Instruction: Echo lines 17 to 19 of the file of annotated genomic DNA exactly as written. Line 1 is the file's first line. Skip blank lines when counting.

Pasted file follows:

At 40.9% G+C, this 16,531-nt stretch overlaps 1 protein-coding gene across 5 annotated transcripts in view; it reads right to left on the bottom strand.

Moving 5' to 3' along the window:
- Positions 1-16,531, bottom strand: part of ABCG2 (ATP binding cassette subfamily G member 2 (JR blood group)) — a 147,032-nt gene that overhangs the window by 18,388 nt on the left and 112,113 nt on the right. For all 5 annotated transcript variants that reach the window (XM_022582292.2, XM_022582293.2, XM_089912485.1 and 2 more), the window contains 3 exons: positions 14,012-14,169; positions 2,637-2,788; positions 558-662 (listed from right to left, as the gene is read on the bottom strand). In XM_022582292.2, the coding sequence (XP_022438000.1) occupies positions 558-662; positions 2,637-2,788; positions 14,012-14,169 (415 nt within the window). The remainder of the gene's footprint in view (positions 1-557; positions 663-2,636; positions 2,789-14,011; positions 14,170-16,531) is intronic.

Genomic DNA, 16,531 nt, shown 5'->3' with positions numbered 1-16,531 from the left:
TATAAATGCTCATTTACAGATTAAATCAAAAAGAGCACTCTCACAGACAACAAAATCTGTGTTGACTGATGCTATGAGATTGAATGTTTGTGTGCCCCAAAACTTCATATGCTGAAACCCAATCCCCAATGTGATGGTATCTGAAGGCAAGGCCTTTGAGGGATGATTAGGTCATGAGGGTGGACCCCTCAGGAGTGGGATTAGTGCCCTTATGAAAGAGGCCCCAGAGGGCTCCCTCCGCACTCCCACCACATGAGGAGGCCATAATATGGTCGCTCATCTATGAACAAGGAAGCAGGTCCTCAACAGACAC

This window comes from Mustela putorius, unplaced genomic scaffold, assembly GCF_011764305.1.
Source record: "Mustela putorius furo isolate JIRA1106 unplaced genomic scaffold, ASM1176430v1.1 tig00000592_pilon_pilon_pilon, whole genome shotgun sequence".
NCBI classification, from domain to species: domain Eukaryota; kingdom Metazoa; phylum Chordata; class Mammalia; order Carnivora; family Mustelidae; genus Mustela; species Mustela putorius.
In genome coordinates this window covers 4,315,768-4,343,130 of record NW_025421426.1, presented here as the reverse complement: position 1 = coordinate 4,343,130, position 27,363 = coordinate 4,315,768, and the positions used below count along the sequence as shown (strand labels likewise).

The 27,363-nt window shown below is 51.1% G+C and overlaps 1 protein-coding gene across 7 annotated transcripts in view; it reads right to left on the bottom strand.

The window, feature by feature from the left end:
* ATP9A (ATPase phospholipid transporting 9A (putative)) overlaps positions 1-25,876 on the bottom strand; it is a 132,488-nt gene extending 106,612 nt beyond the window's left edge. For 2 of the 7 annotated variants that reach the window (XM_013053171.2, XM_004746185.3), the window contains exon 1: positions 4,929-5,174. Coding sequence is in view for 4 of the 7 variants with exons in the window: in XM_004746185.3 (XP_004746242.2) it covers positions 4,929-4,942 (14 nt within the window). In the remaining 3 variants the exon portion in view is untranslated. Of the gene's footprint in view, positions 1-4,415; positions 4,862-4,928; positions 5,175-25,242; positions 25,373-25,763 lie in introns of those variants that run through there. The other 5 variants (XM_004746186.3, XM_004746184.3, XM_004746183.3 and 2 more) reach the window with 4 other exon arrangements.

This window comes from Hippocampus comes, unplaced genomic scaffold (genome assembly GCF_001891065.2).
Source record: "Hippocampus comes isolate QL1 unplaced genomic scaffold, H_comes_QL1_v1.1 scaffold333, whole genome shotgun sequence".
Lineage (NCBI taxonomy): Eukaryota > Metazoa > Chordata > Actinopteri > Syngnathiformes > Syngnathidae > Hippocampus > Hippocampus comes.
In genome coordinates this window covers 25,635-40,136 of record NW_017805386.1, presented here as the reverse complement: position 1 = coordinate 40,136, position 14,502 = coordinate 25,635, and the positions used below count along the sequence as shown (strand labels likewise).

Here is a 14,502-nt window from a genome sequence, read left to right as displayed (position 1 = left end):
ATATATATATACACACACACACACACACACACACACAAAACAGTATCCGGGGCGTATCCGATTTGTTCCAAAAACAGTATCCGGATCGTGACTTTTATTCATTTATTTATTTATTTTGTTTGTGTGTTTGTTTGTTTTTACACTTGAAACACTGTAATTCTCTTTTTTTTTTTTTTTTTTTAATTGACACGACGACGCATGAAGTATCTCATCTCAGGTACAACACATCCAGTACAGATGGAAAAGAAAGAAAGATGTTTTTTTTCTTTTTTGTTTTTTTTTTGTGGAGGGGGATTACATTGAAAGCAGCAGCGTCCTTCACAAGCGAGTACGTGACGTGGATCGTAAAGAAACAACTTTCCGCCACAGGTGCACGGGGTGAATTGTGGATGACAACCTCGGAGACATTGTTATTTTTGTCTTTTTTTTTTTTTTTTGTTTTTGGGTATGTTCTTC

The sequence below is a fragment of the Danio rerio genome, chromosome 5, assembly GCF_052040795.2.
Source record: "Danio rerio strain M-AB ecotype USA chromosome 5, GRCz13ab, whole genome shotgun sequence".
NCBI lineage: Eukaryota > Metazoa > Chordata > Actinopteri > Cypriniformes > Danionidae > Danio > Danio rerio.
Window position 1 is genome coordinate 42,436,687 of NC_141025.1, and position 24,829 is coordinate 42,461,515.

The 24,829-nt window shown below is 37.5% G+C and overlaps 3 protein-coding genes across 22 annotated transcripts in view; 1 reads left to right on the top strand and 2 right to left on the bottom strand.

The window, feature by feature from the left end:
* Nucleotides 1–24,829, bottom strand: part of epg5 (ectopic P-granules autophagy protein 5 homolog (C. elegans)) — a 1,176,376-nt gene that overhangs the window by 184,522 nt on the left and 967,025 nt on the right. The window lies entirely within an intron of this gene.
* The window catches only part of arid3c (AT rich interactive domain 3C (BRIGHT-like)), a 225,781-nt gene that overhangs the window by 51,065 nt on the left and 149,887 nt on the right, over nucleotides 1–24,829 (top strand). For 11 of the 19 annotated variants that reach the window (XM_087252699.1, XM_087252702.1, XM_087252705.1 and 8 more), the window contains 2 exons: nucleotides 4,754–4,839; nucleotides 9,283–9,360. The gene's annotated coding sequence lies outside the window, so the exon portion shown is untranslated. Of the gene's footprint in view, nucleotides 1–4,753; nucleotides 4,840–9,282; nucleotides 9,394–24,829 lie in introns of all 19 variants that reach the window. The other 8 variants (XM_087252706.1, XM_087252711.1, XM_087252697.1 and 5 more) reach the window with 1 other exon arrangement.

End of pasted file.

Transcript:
Here is a 14,502-nt window from a genome sequence, read left to right as displayed (position 1 = left end):
ATATATATATACACACACACACACACACACACACACAAAACAGTATCCGGGGCGTATCCGATTTGTTCCAAAAACAGTATCCGGATCGTGACTTTTATTCATTTATTTATTTATTTTGTTTGTGTGTTTGTTTGTTTTTACACTTGAAACACTGTAATTCTCTTTTTTTTTTTTTTTTTTTAATTGACACGACGACGCATGAAGTATCTCATCTCAGGTACAACACATCCAGTACAGATGGAAAAGAAAGAAAGATGTTTTTTTTCTTTTTTGTTTTTTTTTTGTGGAGGGGGATTACATTGAAAGCAGCAGCGTCCTTCACAAGCGAGTACGTGACGTGGATCGTAAAGAAACAACTTTCCGCCACAGGTGCACGGGGTGAATTGTGGATGACAACCTCGGAGACATTGTTATTTTTGTCTTTTTTTTTTTTTTTTGTTTTTGGGTATGTTCTTC

The sequence below is a fragment of the Danio rerio genome, chromosome 5, assembly GCF_052040795.2.